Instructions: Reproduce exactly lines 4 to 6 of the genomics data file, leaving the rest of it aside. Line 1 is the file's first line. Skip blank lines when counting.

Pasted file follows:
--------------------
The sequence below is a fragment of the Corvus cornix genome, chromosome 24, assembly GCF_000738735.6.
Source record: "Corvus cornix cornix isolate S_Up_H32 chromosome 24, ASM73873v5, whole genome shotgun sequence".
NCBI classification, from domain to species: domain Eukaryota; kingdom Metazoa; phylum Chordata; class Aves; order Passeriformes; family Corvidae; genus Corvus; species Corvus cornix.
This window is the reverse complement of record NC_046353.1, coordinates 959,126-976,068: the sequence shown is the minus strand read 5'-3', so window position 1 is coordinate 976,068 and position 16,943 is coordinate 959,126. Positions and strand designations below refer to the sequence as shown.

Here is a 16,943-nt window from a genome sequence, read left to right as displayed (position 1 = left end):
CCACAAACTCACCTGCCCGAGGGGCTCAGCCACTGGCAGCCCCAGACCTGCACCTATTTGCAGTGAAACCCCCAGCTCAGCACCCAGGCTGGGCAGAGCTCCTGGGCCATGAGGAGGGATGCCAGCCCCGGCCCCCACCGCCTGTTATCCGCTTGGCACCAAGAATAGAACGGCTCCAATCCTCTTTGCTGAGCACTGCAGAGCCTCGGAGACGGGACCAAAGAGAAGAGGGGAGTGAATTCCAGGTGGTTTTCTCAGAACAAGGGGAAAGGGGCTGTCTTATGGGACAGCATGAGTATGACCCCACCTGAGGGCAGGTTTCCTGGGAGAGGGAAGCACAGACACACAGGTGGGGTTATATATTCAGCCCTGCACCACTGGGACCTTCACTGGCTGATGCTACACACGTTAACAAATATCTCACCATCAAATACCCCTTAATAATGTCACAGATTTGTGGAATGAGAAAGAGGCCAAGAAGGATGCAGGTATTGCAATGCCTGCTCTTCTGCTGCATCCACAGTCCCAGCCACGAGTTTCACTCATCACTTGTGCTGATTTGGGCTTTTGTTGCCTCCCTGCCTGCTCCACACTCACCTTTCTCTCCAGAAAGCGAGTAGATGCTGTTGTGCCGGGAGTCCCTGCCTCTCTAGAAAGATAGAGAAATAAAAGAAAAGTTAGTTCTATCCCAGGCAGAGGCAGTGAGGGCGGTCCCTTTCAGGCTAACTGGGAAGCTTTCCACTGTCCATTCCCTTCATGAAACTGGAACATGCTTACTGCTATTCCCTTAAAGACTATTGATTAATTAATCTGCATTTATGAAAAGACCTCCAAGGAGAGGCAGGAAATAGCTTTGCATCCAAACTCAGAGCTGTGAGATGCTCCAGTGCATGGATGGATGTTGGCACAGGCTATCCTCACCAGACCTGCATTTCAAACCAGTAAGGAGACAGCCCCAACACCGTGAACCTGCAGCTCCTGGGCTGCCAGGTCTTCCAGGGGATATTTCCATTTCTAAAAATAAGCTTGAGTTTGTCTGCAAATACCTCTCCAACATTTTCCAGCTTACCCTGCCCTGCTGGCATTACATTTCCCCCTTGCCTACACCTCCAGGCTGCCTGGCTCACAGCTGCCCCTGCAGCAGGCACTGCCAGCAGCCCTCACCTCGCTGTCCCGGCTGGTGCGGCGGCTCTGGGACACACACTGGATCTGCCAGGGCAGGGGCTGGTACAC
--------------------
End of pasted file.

This window is the reverse complement of record NC_046353.1, coordinates 959,126-976,068: the sequence shown is the minus strand read 5'-3', so window position 1 is coordinate 976,068 and position 16,943 is coordinate 959,126. Positions and strand designations below refer to the sequence as shown.

Here is a 16,943-nt window from a genome sequence, read left to right as displayed (position 1 = left end):
CCACAAACTCACCTGCCCGAGGGGCTCAGCCACTGGCAGCCCCAGACCTGCACCTATTTGCAGTGAAACCCCCAGCTCAGCACCCAGGCTGGGCAGAGCTCCTGGGCCATGAGGAGGGATGCCAGCCCCGGCCCCCACCGCCTGTTATCCGCTTGGCACCAAGAATAGAACGGCTCCAATCCTCTTTGCTGAGCACTGCAGAGCCTCGGAGACGGGACCAAAGAGAAGAGGGGAGTGAATTCCAGGTGGTTTTCTCAGAACAAGGGGAAAGGGGCTGTCTTATGGGACAGCATGAGTATGACCCCACCTGAGGGCAGGTTTCCTGGGAGAGGGAAGCACAGACACACAGGTGGGGTTATATATTCAGCCCTGCACCACTGGGACCTTCACTGGCTGATGCTACACACGTTAACAAATATCTCACCATCAAATACCCCTTAATAATGTCACAGATTTGTGGAATGAGAAAGAGGCCAAGAAGGATGCAGGTATTGCAATGCCTGCTCTTCTGCTGCATCCACAGTCCCAGCCACGAGTTTCACTCATCACTTGTGCTGATTTGGGCTTTTGTTGCCTCCCTGCCTGCTCCACACTCACCTTTCTCTCCAGAAAGCGAGTAGATGCTGTTGTGCCGGGAGTCCCTGCCTCTCTAGAAAGATAGAGAAATAAAAGAAAAGTTAGTTCTATCCCAGGCAGAGGCAGTGAGGGCGGTCCCTTTCAGGCTAACTGGGAAGCTTTCCACTGTCCATTCCCTTCATGAAACTGGAACATGCTTACTGCTATTCCCTTAAAGACTATTGATTAATTAATCTGCATTTATGAAAAGACCTCCAAGGAGAGGCAGGAAATAGCTTTGCATCCAAACTCAGAGCTGTGAGATGCTCCAGTGCATGGATGGATGTTGGCACAGGCTATCCTCACCAGACCTGCATTTCAAACCAGTAAGGAGACAGCCCCAACACCGTGAACCTGCAGCTCCTGGGCTGCCAGGTCTTCCAGGGGATATTTCCATTTCTAAAAATAAGCTTGAGTTTGTCTGCAAATACCTCTCCAACATTTTCCAGCTTACCCTGCCCTGCTGGCATTACATTTCCCCCTTGCCTACACCTCCAGGCTGCCTGGCTCACAGCTGCCCCTGCAGCAGGCACTGCCAGCAGCCCTCACCTCGCTGTCCCGGCTGGTGCGGCGGCTCTGGGACACACACTGGATCTGCCAGGGCAGGGGCTGGTACAC